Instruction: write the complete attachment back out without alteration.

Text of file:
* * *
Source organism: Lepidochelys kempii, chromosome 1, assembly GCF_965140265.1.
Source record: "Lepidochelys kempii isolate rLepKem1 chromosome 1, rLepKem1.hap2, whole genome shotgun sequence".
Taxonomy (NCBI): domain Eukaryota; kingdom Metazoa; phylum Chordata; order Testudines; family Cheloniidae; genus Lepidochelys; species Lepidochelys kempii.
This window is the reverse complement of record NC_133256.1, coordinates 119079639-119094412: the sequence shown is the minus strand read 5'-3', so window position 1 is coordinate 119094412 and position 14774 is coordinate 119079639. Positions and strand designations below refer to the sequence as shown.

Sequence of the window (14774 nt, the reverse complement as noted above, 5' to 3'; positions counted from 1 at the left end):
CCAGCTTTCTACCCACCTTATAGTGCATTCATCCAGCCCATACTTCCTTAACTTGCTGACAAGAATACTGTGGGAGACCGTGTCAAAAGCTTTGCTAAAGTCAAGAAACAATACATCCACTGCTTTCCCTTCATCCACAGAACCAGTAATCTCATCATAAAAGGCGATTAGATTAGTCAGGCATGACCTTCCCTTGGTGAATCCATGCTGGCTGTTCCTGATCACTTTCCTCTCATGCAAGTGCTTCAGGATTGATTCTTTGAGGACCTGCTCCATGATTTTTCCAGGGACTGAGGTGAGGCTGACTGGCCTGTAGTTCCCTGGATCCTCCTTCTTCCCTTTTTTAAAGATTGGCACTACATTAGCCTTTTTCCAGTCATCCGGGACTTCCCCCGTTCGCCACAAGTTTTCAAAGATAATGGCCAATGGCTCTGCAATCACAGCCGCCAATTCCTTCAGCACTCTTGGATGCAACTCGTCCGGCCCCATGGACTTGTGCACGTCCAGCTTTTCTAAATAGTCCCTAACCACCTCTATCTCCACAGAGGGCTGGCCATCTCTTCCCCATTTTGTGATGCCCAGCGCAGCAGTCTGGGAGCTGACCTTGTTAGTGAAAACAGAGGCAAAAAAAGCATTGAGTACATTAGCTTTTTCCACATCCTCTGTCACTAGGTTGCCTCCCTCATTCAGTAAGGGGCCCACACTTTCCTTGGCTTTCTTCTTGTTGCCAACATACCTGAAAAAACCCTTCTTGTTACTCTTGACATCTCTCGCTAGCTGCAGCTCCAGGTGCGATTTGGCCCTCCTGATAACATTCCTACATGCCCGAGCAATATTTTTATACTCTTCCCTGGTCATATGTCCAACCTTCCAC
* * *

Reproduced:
Source organism: Lepidochelys kempii, chromosome 1, assembly GCF_965140265.1.
Source record: "Lepidochelys kempii isolate rLepKem1 chromosome 1, rLepKem1.hap2, whole genome shotgun sequence".
Taxonomy (NCBI): domain Eukaryota; kingdom Metazoa; phylum Chordata; order Testudines; family Cheloniidae; genus Lepidochelys; species Lepidochelys kempii.
This window is the reverse complement of record NC_133256.1, coordinates 119079639-119094412: the sequence shown is the minus strand read 5'-3', so window position 1 is coordinate 119094412 and position 14774 is coordinate 119079639. Positions and strand designations below refer to the sequence as shown.

Sequence of the window (14774 nt, the reverse complement as noted above, 5' to 3'; positions counted from 1 at the left end):
CCAGCTTTCTACCCACCTTATAGTGCATTCATCCAGCCCATACTTCCTTAACTTGCTGACAAGAATACTGTGGGAGACCGTGTCAAAAGCTTTGCTAAAGTCAAGAAACAATACATCCACTGCTTTCCCTTCATCCACAGAACCAGTAATCTCATCATAAAAGGCGATTAGATTAGTCAGGCATGACCTTCCCTTGGTGAATCCATGCTGGCTGTTCCTGATCACTTTCCTCTCATGCAAGTGCTTCAGGATTGATTCTTTGAGGACCTGCTCCATGATTTTTCCAGGGACTGAGGTGAGGCTGACTGGCCTGTAGTTCCCTGGATCCTCCTTCTTCCCTTTTTTAAAGATTGGCACTACATTAGCCTTTTTCCAGTCATCCGGGACTTCCCCCGTTCGCCACAAGTTTTCAAAGATAATGGCCAATGGCTCTGCAATCACAGCCGCCAATTCCTTCAGCACTCTTGGATGCAACTCGTCCGGCCCCATGGACTTGTGCACGTCCAGCTTTTCTAAATAGTCCCTAACCACCTCTATCTCCACAGAGGGCTGGCCATCTCTTCCCCATTTTGTGATGCCCAGCGCAGCAGTCTGGGAGCTGACCTTGTTAGTGAAAACAGAGGCAAAAAAAGCATTGAGTACATTAGCTTTTTCCACATCCTCTGTCACTAGGTTGCCTCCCTCATTCAGTAAGGGGCCCACACTTTCCTTGGCTTTCTTCTTGTTGCCAACATACCTGAAAAAACCCTTCTTGTTACTCTTGACATCTCTCGCTAGCTGCAGCTCCAGGTGCGATTTGGCCCTCCTGATAACATTCCTACATGCCCGAGCAATATTTTTATACTCTTCCCTGGTCATATGTCCAACCTTCCAC